Balzac and the Little Chinese Seamstress

The movie version of Sijie Dai’s popular novel Balzac and the Little Chinese Seamstress begins with great promise. A filmmaker in France since the late 1980s, Dai adapted his book into a screenplay with Nadine Perront and took the director’s reins himself.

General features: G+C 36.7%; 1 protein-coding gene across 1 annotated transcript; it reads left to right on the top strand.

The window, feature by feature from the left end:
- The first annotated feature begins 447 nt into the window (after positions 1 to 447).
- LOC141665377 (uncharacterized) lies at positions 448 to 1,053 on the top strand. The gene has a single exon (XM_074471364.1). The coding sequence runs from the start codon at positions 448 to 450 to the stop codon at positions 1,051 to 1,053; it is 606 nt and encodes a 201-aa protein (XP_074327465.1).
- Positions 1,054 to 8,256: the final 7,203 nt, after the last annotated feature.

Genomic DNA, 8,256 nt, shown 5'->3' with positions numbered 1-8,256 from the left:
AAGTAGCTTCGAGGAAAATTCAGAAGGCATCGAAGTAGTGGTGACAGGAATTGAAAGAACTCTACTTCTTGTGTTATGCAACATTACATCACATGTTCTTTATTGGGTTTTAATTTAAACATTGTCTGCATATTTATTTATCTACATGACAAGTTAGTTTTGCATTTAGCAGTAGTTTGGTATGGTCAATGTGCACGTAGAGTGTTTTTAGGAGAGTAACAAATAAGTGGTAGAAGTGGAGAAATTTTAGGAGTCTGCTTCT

Much like his leading men, Luo and Ma (handsomely embodied by Kun Chen and Ye Liu, respectively), Dai endured the absurdist horrors of Chairman Mao’s Cultural Revolution. In the first half of the 1970s, Dai was “re-educated,” which is to say he was forced into menial labor as a means to “free” his mind and spirit from the influences of Western thought. The Revolution and its renunciation of pop music were the subject of Dai’s first film, 1989’s China, My Sorrow. In Balzac, masterpieces of French literature (banned, of course) are read, savored in secret, by a pair of young bibliophiles to a naïve 17-year-old peasant girl, whom they wish to “cure” of her ignorance.

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